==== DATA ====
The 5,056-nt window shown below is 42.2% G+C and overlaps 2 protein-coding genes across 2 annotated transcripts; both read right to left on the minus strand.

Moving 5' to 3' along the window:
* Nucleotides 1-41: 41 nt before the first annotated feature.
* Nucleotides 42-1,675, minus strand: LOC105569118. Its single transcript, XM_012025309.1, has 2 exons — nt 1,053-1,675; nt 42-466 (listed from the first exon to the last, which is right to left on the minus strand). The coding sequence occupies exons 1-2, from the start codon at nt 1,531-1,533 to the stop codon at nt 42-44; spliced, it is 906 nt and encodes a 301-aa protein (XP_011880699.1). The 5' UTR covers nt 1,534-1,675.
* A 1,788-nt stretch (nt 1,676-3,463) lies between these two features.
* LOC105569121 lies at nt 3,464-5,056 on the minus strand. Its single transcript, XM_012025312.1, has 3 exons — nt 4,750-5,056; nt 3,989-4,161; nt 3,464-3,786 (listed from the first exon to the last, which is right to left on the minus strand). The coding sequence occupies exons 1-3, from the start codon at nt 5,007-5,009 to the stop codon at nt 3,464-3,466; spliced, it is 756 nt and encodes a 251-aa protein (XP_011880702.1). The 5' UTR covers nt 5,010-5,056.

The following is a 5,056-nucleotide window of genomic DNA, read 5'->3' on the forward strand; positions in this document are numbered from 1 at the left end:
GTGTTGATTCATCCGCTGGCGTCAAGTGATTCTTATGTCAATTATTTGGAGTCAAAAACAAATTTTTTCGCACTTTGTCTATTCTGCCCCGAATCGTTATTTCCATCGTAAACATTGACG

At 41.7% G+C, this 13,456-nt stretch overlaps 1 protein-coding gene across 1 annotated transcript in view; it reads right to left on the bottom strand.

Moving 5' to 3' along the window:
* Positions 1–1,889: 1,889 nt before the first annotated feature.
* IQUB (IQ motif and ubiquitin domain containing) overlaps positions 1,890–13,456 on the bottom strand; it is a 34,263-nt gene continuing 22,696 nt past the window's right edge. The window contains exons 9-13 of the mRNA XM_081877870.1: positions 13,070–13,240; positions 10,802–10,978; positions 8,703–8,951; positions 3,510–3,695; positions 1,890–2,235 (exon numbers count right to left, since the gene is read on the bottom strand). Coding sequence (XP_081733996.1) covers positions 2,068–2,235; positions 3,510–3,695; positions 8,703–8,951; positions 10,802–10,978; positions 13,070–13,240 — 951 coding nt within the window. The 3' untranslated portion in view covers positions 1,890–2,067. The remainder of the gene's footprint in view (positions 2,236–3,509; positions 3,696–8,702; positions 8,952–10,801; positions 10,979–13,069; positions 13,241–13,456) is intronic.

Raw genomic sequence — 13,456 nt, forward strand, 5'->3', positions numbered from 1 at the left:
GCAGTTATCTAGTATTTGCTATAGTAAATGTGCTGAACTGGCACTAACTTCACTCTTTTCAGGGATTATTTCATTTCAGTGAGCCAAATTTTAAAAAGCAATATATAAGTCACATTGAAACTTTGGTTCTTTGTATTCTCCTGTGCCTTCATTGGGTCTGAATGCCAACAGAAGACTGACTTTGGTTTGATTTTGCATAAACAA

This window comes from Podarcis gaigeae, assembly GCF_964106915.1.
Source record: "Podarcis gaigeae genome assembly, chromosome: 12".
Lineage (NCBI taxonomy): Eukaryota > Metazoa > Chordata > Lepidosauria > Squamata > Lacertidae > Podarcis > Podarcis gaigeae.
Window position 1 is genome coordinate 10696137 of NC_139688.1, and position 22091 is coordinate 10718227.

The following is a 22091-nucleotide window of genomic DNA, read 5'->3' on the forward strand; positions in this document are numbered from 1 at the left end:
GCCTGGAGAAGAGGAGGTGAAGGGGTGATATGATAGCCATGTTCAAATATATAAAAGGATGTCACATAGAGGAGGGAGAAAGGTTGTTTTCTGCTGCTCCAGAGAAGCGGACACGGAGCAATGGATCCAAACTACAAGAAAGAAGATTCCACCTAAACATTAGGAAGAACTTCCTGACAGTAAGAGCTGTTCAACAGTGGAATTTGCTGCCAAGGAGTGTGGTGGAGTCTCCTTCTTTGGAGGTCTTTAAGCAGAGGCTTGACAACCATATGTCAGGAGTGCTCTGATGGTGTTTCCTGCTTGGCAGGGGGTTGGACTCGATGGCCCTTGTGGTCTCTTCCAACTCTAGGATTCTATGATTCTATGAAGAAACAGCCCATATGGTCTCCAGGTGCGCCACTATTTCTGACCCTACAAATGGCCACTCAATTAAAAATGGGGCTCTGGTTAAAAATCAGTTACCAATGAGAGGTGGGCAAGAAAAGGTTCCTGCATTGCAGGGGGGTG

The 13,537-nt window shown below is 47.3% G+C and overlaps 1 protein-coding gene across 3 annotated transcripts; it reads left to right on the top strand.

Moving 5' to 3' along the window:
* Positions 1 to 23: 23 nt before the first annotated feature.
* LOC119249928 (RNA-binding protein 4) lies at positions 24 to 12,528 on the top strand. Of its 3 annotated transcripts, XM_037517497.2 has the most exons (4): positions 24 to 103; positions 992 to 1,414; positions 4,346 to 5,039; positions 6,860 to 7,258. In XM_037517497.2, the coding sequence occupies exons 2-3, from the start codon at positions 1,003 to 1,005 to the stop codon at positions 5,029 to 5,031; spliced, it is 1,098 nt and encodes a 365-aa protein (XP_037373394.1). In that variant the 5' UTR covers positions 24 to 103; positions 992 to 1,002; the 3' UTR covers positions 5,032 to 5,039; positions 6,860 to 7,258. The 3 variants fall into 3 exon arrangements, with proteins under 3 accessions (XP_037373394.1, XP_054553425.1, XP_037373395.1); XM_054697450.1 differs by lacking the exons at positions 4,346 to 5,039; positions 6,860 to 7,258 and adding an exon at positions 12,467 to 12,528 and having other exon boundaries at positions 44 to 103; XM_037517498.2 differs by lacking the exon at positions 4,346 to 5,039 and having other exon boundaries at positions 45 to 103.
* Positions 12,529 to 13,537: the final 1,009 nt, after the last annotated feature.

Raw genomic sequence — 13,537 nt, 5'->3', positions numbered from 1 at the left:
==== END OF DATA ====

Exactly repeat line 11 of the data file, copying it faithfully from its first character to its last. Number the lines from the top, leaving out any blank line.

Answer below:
* Positions 1–1,889: 1,889 nt before the first annotated feature.